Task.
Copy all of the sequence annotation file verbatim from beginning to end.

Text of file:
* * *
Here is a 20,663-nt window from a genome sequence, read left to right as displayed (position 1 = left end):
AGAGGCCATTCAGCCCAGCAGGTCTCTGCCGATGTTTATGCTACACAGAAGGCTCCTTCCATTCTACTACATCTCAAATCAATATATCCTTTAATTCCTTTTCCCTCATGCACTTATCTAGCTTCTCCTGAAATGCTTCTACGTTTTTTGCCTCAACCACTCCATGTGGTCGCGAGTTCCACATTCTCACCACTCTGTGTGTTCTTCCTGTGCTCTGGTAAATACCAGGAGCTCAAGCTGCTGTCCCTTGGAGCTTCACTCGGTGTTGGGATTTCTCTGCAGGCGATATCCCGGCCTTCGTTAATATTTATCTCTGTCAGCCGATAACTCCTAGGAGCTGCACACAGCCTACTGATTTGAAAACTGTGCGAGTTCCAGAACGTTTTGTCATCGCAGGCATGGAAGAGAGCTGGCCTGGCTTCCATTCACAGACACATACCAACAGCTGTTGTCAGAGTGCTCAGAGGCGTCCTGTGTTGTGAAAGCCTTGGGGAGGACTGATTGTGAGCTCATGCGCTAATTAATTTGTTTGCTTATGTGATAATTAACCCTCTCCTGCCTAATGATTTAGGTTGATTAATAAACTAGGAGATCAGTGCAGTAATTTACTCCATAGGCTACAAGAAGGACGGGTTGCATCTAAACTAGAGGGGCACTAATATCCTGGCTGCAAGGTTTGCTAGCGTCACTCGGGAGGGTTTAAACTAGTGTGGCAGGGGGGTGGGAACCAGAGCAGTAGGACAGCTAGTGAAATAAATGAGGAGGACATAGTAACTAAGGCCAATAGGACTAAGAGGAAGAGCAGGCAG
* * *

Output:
Here is a 20,663-nt window from a genome sequence, read left to right as displayed (position 1 = left end):
AGAGGCCATTCAGCCCAGCAGGTCTCTGCCGATGTTTATGCTACACAGAAGGCTCCTTCCATTCTACTACATCTCAAATCAATATATCCTTTAATTCCTTTTCCCTCATGCACTTATCTAGCTTCTCCTGAAATGCTTCTACGTTTTTTGCCTCAACCACTCCATGTGGTCGCGAGTTCCACATTCTCACCACTCTGTGTGTTCTTCCTGTGCTCTGGTAAATACCAGGAGCTCAAGCTGCTGTCCCTTGGAGCTTCACTCGGTGTTGGGATTTCTCTGCAGGCGATATCCCGGCCTTCGTTAATATTTATCTCTGTCAGCCGATAACTCCTAGGAGCTGCACACAGCCTACTGATTTGAAAACTGTGCGAGTTCCAGAACGTTTTGTCATCGCAGGCATGGAAGAGAGCTGGCCTGGCTTCCATTCACAGACACATACCAACAGCTGTTGTCAGAGTGCTCAGAGGCGTCCTGTGTTGTGAAAGCCTTGGGGAGGACTGATTGTGAGCTCATGCGCTAATTAATTTGTTTGCTTATGTGATAATTAACCCTCTCCTGCCTAATGATTTAGGTTGATTAATAAACTAGGAGATCAGTGCAGTAATTTACTCCATAGGCTACAAGAAGGACGGGTTGCATCTAAACTAGAGGGGCACTAATATCCTGGCTGCAAGGTTTGCTAGCGTCACTCGGGAGGGTTTAAACTAGTGTGGCAGGGGGGTGGGAACCAGAGCAGTAGGACAGCTAGTGAAATAAATGAGGAGGACATAGTAACTAAGGCCAATAGGACTAAGAGGAAGAGCAGGCAG